• Do something for yourself. Ensure that you are getting just as much time to yourself to decompress. If you aren’t able to do it during the gaming session, communicate with your spouse and make sure time is set aside for you. Crystal shares, “My husband and our 10-year-old daughter are gamers and I’m a reader. We sit together while he plays and I read.”
  • Set appropriate boundaries. Communicate to your spouse about the value of spending time with you and your children. Gaming windows can be easily created, but make sure that needs and priorities are met first. Jackie shares, “To ensure that my children were given attention and not exposed to violent shooter games, my husband agreed to only play during nap and bedtime with headphones on. He could unwind and I enjoyed the silence once the little ones were down.”
  • Make it a family affair. Gaming doesn’t always have to be an isolated hobby, and many spouses shared that the entire family could connect through them. Lori shares, “We both play video games. Not excessively but the same game. Purchased enough stuff so we (teens, kids) could play at the same time.”
  • Understand his need for socialization. With frequent military moves, this may be a way for your spouse to stay in contact with family or battle buddies, no matter the distance. Jessica’s husband plays online with his brother. “[He] lives in Australia, so it’s a way for them to talk for free while doing something together.”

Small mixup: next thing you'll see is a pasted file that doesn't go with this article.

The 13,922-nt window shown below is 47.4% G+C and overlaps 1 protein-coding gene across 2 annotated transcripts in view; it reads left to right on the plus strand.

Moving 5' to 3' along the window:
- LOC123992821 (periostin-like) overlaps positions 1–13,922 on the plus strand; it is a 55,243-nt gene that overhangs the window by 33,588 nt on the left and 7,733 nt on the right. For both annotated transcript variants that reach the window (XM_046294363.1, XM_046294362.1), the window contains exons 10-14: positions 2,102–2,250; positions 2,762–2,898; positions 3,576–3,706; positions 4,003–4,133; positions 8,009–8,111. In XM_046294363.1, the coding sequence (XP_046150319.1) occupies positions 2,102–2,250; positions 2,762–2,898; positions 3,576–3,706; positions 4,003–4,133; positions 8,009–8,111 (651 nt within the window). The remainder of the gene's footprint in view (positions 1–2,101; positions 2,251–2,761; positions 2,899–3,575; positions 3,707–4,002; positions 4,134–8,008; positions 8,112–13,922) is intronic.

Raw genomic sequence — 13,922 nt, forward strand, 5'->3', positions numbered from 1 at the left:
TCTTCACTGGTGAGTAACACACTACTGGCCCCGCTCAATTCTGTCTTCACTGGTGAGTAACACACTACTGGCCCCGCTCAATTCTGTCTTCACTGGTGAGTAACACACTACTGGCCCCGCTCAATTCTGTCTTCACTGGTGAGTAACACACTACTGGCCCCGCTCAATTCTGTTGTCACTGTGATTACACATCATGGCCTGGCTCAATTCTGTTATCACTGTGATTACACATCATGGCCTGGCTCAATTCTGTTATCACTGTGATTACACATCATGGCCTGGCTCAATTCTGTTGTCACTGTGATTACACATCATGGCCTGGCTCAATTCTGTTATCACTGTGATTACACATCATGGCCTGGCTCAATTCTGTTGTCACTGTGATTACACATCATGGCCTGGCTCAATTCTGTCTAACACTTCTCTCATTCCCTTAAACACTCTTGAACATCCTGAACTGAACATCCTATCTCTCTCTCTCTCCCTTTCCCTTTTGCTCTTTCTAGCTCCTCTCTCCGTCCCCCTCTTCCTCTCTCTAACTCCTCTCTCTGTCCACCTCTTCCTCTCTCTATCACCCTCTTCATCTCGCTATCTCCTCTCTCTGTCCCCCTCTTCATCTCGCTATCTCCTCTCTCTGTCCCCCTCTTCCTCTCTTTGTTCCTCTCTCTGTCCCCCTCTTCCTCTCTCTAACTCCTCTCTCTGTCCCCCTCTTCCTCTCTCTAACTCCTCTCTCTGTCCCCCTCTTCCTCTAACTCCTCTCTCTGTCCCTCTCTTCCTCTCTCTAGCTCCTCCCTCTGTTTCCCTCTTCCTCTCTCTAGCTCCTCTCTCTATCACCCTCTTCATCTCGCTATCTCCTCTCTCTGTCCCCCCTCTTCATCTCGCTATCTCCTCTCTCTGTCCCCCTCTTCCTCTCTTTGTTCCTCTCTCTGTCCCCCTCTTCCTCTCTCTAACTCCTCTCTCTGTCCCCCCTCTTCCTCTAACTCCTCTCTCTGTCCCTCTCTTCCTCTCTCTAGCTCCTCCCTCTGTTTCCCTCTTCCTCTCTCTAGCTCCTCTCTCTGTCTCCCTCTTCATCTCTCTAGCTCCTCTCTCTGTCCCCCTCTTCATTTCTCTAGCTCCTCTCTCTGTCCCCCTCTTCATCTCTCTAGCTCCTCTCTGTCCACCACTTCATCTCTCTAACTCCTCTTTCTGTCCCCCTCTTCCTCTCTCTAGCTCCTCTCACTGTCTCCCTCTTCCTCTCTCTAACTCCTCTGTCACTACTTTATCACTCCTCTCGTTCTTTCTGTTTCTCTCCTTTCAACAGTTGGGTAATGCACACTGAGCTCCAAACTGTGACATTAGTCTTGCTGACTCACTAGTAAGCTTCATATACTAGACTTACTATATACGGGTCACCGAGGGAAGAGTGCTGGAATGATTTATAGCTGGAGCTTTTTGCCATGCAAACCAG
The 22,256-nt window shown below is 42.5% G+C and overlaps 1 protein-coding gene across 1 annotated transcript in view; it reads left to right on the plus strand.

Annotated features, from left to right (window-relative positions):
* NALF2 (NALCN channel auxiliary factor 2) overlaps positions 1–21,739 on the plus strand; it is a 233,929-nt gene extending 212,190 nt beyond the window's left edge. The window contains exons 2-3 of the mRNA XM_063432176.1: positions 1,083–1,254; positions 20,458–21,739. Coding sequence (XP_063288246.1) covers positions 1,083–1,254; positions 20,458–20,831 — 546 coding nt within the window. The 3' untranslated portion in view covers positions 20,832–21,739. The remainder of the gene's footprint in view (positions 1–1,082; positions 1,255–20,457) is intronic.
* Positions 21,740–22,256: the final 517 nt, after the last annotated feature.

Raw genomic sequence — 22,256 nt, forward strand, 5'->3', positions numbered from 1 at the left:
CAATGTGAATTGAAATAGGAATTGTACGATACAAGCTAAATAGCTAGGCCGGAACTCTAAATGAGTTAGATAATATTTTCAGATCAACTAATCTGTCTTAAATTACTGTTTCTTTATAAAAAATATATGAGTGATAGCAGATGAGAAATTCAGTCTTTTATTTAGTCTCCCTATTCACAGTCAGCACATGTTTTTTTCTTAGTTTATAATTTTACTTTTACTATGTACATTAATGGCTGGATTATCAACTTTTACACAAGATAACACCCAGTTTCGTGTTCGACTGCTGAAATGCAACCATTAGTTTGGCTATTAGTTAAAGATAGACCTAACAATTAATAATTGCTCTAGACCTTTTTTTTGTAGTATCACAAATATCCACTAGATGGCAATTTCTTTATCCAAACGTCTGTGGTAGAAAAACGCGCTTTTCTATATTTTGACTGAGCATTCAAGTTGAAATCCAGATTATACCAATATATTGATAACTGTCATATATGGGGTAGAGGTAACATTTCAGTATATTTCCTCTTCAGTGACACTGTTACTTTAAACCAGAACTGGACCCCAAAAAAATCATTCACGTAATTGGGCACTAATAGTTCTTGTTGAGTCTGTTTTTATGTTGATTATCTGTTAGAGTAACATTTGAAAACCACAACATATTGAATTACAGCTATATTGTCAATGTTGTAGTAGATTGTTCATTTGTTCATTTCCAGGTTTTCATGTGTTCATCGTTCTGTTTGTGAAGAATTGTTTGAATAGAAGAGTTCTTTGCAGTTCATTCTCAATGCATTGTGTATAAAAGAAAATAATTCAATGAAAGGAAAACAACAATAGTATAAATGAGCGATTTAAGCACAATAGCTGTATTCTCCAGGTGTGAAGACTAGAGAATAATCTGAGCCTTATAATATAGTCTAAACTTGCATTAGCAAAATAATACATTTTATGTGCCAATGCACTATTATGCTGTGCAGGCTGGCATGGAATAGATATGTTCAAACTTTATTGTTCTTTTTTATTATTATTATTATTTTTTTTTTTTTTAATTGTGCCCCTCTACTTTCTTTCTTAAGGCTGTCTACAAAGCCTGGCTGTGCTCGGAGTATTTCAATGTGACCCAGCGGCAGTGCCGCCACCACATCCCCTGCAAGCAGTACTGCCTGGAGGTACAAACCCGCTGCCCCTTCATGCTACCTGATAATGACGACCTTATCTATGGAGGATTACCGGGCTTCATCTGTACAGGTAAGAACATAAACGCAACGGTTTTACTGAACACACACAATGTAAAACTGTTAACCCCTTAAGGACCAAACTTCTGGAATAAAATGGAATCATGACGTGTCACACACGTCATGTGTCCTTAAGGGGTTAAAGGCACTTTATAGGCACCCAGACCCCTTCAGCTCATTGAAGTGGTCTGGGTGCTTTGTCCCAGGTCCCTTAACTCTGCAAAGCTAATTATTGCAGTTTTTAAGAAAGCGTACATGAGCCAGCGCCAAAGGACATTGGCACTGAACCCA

• Put things into perspective. Some spouses were okay with gaming because they felt it was a healthy outlet, as compared to other options. Tiffany explains, “I’d rather have him sitting at home playing video games and drinking a few beers till all hours, instead of him at a bar till all hours.”
  • Communicate to reach an agreement. Ashley shares that she and her husband have set times to game. Kate’s husband only plays while deployed. Kayla’s husband limits gameplay to the morning so that she can sleep in, which she calls a win-win.
  • Exhibit mutual respect. By communicating respectfully about his desire to game and your need for his time/help, understandings can be reached. Veronica shares, “When it’s ‘family time’ or ‘quality time’ he doesn’t nag to play them. He doesn’t obsess over them either, he is very good with it if I need something. He’ll ask ‘Can I finish this first’ or he’ll pause the game! And sometimes I even tag along with him!”